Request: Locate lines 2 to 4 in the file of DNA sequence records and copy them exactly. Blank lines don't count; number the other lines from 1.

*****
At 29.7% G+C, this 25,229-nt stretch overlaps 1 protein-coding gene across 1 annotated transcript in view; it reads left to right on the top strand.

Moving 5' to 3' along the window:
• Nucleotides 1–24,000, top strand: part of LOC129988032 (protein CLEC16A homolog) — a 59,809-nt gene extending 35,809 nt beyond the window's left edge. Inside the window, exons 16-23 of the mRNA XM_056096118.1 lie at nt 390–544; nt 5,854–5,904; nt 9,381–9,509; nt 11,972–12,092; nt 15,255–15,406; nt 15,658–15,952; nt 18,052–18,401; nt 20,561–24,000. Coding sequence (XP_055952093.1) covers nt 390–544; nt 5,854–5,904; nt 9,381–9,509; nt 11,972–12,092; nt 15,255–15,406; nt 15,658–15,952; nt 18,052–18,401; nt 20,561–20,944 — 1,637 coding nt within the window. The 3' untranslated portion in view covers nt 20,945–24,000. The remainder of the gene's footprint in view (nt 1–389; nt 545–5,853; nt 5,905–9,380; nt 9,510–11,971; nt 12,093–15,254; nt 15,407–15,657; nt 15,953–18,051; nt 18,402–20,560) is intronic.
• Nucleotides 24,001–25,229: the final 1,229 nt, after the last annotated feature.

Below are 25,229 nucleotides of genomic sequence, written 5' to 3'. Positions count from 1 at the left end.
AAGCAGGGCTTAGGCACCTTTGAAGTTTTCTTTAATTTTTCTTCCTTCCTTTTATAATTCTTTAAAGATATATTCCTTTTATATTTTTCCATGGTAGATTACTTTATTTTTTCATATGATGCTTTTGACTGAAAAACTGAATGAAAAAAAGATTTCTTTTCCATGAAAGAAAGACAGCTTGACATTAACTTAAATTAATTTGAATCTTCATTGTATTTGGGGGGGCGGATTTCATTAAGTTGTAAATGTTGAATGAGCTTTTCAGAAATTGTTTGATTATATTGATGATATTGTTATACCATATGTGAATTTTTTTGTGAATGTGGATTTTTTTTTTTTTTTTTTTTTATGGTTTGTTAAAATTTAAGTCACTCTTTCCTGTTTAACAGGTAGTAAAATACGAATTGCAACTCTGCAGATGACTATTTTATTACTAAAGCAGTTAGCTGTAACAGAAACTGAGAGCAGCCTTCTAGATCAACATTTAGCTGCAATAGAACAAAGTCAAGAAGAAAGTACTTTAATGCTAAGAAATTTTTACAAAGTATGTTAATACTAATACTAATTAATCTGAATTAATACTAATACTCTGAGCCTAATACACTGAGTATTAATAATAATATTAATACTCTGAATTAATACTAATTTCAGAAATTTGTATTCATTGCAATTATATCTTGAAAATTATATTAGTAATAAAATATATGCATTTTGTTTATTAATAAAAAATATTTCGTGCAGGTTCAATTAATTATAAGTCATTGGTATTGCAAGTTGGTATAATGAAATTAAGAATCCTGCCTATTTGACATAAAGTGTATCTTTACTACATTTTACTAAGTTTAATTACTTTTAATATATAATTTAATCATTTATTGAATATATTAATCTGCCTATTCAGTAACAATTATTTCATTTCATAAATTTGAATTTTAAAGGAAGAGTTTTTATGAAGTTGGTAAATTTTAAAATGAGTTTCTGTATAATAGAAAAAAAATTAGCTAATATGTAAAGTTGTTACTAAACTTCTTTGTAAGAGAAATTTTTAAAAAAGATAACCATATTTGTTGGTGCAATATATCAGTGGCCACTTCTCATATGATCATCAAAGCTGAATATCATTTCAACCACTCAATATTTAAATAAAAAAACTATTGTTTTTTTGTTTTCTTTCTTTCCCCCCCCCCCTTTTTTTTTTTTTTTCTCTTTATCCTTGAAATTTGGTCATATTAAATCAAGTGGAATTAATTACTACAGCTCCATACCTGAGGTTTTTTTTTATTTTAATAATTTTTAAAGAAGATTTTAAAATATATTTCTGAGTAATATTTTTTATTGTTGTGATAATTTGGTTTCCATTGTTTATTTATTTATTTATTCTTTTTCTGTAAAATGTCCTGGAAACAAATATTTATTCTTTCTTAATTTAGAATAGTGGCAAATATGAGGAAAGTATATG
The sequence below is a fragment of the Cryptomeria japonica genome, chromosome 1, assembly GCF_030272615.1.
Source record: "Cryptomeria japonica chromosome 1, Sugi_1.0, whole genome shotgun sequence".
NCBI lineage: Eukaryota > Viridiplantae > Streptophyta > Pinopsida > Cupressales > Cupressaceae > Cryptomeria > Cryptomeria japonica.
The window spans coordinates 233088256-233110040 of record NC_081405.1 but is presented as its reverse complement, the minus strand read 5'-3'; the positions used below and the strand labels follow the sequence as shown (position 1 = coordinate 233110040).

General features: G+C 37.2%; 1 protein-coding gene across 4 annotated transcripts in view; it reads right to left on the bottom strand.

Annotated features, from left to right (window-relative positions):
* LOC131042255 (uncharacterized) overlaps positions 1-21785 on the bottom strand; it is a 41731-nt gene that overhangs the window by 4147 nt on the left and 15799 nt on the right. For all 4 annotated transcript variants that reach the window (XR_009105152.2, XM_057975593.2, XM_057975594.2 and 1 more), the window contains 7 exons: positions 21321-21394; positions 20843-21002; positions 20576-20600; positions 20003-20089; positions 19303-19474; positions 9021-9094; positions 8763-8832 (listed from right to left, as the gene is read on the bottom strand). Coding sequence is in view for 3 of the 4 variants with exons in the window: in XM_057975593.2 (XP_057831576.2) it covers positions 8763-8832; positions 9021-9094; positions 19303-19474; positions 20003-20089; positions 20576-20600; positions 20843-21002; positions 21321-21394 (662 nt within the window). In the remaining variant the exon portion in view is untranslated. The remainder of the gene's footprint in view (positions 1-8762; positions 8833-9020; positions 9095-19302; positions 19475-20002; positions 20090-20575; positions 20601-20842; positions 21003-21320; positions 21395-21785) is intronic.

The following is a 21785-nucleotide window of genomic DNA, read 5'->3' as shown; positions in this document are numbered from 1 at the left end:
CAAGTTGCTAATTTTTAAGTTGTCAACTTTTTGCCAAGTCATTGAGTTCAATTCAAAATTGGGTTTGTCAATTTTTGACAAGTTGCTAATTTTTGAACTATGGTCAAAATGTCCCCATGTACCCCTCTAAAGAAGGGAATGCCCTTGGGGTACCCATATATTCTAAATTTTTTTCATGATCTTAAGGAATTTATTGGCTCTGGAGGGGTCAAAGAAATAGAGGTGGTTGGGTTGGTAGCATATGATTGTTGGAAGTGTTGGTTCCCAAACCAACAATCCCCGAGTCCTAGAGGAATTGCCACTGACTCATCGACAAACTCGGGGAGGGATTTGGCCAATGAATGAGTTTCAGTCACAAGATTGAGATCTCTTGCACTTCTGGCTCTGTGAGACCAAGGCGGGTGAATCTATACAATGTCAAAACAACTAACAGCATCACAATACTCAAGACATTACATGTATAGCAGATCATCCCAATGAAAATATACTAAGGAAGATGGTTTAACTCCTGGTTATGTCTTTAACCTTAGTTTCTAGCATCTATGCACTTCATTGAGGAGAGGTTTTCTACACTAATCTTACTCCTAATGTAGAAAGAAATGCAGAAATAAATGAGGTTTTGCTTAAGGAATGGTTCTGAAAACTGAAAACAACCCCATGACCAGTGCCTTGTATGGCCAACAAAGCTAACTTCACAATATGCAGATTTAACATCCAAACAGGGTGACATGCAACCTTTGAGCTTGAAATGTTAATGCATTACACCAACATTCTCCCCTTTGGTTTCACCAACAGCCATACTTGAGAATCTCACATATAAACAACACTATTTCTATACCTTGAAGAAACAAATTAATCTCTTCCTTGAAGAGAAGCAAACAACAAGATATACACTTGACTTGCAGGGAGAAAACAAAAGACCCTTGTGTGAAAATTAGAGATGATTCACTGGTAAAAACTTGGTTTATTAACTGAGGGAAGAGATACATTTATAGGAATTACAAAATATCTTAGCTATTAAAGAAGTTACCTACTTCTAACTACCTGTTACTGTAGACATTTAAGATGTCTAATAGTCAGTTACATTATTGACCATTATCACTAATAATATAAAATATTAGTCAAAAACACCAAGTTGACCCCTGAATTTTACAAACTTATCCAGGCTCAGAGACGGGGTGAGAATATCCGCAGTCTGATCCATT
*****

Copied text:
Moving 5' to 3' along the window:
• Nucleotides 1–24,000, top strand: part of LOC129988032 (protein CLEC16A homolog) — a 59,809-nt gene extending 35,809 nt beyond the window's left edge. Inside the window, exons 16-23 of the mRNA XM_056096118.1 lie at nt 390–544; nt 5,854–5,904; nt 9,381–9,509; nt 11,972–12,092; nt 15,255–15,406; nt 15,658–15,952; nt 18,052–18,401; nt 20,561–24,000. Coding sequence (XP_055952093.1) covers nt 390–544; nt 5,854–5,904; nt 9,381–9,509; nt 11,972–12,092; nt 15,255–15,406; nt 15,658–15,952; nt 18,052–18,401; nt 20,561–20,944 — 1,637 coding nt within the window. The 3' untranslated portion in view covers nt 20,945–24,000. The remainder of the gene's footprint in view (nt 1–389; nt 545–5,853; nt 5,905–9,380; nt 9,510–11,971; nt 12,093–15,254; nt 15,407–15,657; nt 15,953–18,051; nt 18,402–20,560) is intronic.
• Nucleotides 24,001–25,229: the final 1,229 nt, after the last annotated feature.